100% goes back to state fisheries agencies for access, law enforcement, research and fisheries restoration. It’s a federal law. Anglers pay an excise tax on fishing tackle that has generated billions for fisheries management. Its why the U.S. has the best fishing in the world. Give anglers a cheer – we’re the biggest source of conservation dollars anywhere. If states divert their fishing license dollars to anything other than fisheries management, they will lose their share of the federal excise tax, which is substantial. Since the 1950’s when this program began, there has never been a successful diversion of fishing license dollars to non-fisheries spending. Every attempt by a state legislature or governor to do so has resulted in them restoring the funds back to their fisheries programs. Gotta love that!
4. License sales, angler days, and other overall descriptors are important for characterizing trends in fishing, but can you report on any demographic trends? For example, are fishing efforts driven by an aging demographic, or is there clear evidence of recruiting younger people to fishing?
Fishing is gradually becoming an older activity. The average age for an angler is about 47 years. It was about 42 years old approximately a decade ago, as I recall. We are not replacing our older anglers with equal numbers of younger anglers. People have so many more recreational choices now than we did 30 years ago, and it’s not just video games. Other outdoor activities are our greatest competition, such as mountain biking, trail sports, etc. We see some signs of more younger people taking up fishing, and efforts are underway to help more join the fun.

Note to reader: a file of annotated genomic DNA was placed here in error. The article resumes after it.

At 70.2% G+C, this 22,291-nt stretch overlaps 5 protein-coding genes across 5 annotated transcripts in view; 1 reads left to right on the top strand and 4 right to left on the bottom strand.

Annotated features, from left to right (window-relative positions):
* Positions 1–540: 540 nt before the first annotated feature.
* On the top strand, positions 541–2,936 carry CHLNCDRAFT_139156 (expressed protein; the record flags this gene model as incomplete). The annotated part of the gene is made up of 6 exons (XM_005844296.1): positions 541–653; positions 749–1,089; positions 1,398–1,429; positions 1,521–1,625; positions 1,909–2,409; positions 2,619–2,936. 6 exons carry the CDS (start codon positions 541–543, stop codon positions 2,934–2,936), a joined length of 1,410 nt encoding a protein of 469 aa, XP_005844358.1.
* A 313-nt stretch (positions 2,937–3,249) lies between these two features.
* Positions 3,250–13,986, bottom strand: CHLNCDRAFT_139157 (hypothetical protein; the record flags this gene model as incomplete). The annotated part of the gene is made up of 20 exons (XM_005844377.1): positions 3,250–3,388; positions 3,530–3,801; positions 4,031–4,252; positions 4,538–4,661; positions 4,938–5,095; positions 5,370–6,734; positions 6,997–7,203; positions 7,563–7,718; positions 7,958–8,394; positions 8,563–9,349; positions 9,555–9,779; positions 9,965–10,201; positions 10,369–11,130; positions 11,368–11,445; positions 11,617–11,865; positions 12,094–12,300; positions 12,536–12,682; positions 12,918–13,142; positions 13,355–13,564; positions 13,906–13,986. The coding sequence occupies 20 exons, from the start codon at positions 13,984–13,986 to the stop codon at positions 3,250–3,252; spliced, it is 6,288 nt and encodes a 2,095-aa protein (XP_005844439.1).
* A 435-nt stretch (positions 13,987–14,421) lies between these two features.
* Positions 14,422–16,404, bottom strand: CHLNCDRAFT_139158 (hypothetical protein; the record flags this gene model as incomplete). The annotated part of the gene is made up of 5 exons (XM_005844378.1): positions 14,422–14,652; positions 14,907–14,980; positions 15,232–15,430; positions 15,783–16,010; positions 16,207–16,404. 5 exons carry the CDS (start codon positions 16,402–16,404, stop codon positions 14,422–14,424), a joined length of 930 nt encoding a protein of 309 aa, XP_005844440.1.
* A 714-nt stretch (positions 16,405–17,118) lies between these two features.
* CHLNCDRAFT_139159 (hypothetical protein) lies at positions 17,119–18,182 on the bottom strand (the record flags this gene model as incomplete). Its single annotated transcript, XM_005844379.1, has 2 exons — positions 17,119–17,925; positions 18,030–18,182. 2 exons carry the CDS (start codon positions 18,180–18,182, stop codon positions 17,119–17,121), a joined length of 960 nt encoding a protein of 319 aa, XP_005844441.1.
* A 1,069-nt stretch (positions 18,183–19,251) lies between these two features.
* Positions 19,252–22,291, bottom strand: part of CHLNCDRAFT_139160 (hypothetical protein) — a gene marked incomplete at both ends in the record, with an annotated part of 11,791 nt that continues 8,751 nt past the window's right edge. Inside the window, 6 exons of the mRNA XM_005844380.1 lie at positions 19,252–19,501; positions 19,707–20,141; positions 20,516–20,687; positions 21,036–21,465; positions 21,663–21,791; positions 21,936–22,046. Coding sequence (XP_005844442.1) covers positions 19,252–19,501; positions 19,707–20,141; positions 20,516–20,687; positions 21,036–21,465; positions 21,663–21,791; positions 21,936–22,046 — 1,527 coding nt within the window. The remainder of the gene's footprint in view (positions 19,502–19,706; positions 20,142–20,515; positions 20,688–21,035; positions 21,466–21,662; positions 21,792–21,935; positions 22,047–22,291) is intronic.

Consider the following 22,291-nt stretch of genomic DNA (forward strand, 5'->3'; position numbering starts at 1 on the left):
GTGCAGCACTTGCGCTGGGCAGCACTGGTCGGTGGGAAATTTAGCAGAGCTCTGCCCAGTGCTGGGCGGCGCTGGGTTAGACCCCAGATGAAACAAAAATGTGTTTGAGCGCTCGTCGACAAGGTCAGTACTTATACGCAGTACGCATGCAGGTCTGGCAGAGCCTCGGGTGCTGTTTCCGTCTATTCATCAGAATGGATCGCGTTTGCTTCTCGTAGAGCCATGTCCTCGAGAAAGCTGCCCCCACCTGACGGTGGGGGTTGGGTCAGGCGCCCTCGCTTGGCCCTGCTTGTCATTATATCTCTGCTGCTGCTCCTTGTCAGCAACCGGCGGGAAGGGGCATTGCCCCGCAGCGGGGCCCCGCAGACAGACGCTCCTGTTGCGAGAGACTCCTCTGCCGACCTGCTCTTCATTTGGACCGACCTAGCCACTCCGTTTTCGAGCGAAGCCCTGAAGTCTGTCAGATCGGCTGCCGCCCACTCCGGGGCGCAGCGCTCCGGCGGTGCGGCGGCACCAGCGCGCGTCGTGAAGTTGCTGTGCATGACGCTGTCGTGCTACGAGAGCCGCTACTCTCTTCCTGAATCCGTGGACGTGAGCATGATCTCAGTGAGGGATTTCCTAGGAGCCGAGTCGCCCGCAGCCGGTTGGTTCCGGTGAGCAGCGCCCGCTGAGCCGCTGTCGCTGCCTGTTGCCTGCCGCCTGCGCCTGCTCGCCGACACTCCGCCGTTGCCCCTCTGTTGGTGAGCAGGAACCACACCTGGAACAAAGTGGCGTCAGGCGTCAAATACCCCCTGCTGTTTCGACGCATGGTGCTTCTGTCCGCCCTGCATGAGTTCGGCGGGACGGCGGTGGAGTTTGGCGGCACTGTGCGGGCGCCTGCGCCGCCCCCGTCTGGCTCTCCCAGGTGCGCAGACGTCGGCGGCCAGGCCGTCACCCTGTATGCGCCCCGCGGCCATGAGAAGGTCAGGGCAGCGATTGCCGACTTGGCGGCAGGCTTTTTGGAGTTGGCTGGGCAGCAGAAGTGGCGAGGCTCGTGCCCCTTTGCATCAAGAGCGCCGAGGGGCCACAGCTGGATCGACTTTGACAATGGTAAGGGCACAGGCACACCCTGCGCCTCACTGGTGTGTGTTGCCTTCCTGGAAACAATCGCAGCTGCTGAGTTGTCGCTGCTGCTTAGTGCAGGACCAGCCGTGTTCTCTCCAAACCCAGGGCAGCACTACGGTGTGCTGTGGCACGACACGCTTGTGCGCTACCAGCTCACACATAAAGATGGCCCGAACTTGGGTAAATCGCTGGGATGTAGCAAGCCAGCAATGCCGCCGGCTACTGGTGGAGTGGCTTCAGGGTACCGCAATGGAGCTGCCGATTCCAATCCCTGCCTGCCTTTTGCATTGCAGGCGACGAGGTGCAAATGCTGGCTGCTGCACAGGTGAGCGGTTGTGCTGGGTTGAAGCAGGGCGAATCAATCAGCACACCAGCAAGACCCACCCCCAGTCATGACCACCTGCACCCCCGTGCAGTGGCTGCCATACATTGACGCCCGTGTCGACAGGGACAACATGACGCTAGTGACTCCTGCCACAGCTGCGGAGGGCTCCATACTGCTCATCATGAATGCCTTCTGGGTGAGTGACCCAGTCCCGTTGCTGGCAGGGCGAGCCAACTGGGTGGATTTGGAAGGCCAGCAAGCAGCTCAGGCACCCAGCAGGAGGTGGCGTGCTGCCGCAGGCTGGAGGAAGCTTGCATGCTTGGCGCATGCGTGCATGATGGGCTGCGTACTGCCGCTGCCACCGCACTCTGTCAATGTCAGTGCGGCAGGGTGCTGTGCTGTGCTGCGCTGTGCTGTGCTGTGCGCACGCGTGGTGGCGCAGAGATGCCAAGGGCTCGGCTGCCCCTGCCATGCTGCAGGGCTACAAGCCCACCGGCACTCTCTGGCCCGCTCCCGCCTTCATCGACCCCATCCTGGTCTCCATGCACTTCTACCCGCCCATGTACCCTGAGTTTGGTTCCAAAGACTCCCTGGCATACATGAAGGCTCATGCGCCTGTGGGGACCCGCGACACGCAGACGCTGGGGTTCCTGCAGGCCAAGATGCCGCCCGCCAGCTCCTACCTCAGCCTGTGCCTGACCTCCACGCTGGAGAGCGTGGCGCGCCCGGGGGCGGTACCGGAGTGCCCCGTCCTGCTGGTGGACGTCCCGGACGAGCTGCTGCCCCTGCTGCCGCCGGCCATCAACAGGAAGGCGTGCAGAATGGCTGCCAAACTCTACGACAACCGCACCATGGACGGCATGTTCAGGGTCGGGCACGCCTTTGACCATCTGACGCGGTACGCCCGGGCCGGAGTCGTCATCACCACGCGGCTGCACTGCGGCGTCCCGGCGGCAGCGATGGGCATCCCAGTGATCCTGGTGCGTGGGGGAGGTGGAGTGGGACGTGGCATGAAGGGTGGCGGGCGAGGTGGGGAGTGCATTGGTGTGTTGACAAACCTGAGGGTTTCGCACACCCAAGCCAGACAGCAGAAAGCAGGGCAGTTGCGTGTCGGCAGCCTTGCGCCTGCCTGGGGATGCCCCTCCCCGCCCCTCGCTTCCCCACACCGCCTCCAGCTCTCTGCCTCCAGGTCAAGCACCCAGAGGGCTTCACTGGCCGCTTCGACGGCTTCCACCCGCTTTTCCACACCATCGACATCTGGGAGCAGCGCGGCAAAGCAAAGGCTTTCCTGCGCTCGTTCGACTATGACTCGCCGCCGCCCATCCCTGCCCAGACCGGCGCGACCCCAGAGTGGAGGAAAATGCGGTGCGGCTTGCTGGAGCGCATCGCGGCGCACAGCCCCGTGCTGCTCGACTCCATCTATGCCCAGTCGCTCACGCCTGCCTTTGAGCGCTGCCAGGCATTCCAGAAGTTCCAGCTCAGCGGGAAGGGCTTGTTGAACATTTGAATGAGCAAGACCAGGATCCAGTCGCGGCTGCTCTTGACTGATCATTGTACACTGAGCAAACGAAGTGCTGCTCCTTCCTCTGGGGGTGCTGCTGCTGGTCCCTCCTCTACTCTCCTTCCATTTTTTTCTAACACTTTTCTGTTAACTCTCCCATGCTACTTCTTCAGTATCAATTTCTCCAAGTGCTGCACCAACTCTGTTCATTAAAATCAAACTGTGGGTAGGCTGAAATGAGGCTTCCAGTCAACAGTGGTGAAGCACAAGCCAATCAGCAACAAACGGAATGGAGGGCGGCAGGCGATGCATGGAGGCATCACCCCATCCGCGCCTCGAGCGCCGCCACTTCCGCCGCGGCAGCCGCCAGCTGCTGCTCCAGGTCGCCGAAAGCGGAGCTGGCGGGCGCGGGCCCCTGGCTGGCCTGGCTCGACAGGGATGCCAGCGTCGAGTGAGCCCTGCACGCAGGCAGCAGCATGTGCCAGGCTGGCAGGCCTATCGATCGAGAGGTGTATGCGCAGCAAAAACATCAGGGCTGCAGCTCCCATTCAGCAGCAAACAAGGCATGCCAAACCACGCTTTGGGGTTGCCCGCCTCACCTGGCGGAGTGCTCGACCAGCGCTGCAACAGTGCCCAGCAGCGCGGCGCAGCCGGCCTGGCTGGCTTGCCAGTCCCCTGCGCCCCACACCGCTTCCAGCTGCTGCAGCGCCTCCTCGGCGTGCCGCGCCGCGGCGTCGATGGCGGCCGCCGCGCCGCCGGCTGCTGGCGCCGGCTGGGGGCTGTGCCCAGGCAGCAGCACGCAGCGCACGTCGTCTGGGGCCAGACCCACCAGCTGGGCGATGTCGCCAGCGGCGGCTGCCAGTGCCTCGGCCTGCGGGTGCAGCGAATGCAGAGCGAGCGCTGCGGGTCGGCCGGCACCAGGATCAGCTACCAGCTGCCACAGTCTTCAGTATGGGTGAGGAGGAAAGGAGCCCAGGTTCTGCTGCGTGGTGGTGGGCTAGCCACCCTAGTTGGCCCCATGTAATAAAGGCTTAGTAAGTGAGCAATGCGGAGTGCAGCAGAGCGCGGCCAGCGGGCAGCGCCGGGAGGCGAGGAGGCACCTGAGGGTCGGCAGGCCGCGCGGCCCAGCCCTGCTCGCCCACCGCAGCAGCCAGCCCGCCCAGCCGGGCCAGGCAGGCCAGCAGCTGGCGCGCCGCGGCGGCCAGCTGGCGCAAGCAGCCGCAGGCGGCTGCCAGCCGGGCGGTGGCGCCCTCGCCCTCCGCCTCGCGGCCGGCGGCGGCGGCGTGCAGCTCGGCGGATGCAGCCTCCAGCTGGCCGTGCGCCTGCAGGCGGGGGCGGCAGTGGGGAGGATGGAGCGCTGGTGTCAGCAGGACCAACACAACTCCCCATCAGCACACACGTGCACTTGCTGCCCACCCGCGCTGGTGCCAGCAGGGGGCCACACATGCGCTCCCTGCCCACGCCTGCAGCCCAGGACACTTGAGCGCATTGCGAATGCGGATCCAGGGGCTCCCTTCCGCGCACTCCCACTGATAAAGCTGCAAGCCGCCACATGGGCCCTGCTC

5. Because fishing licenses are regulated it would seem that license sale data are reliable. However, there are obvious problems with angler surveys and data associated with reporting angler catch, size, effort, etc. What goes into collecting reliable data from anglers?
Reliable data is a function of funding. Quality surveys depend on a completely random sample of anglers, meaning every angler has an equal chance of being selected for the survey. Links on websites, etc don’t provide quality data. So, we have to be careful in spending limited dollars and ensure all surveys we invest in either use methods to reach all anglers (mail, for example, using state license lists), or that online surveys are backed up with reliable research showing where the biases lie and where adjustments are required. Simply posting a survey on a website using survey monkey-like services results in information that might mis-steer the reader into bad decisions. So, even when using state license lists for surveys, you have to be careful and smart regarding how its done.
When license lists do not exist, which is the case for saltwater anglers in many states, very expensive ‘intercept’ surveys are needed to place people at ramps and marinas to count fish and ask questions. There are problems, as many anglers start and end their fishing trips from private docks or other places not monitored. If these anglers behavior and catches are different from the surveyed locations, we end up mis-counting fish caught and days, which can result in bad fisheries management decisions. Our federal NOAA Fisheries and coastal states are looking at ways to improve this issues, and it is still work in progress. Adequate methods exist, but they require significant funding which simply does not exist.